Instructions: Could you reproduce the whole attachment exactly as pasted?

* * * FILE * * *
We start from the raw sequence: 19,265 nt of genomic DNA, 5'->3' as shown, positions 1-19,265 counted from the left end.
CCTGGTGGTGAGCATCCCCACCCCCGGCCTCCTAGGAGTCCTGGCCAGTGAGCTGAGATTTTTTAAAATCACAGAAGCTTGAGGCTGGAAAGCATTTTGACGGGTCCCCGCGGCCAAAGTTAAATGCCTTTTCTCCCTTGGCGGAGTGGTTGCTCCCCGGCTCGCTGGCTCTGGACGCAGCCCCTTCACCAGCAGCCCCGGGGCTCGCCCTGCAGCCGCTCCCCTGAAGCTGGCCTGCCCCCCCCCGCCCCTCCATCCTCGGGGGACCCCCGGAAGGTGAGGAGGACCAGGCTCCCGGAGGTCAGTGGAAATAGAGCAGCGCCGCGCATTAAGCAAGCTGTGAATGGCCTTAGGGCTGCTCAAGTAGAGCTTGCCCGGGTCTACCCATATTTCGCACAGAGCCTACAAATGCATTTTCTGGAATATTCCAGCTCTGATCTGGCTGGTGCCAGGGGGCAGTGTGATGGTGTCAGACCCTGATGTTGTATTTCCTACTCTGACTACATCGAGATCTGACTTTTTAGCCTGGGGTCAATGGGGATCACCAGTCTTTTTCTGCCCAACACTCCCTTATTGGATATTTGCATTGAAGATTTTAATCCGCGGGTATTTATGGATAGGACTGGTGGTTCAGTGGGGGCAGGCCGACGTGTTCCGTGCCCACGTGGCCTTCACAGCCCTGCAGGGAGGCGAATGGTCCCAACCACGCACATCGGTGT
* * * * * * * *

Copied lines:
We start from the raw sequence: 19,265 nt of genomic DNA, 5'->3' as shown, positions 1-19,265 counted from the left end.
CCTGGTGGTGAGCATCCCCACCCCCGGCCTCCTAGGAGTCCTGGCCAGTGAGCTGAGATTTTTTAAAATCACAGAAGCTTGAGGCTGGAAAGCATTTTGACGGGTCCCCGCGGCCAAAGTTAAATGCCTTTTCTCCCTTGGCGGAGTGGTTGCTCCCCGGCTCGCTGGCTCTGGACGCAGCCCCTTCACCAGCAGCCCCGGGGCTCGCCCTGCAGCCGCTCCCCTGAAGCTGGCCTGCCCCCCCCCGCCCCTCCATCCTCGGGGGACCCCCGGAAGGTGAGGAGGACCAGGCTCCCGGAGGTCAGTGGAAATAGAGCAGCGCCGCGCATTAAGCAAGCTGTGAATGGCCTTAGGGCTGCTCAAGTAGAGCTTGCCCGGGTCTACCCATATTTCGCACAGAGCCTACAAATGCATTTTCTGGAATATTCCAGCTCTGATCTGGCTGGTGCCAGGGGGCAGTGTGATGGTGTCAGACCCTGATGTTGTATTTCCTACTCTGACTACATCGAGATCTGACTTTTTAGCCTGGGGTCAATGGGGATCACCAGTCTTTTTCTGCCCAACACTCCCTTATTGGATATTTGCATTGAAGATTTTAATCCGCGGGTATTTATGGATAGGACTGGTGGTTCAGTGGGGGCAGGCCGACGTGTTCCGTGCCCACGTGGCCTTCACAGCCCTGCAGGGAGGCGAATGGTCCCAACCACGCACATCGGTGT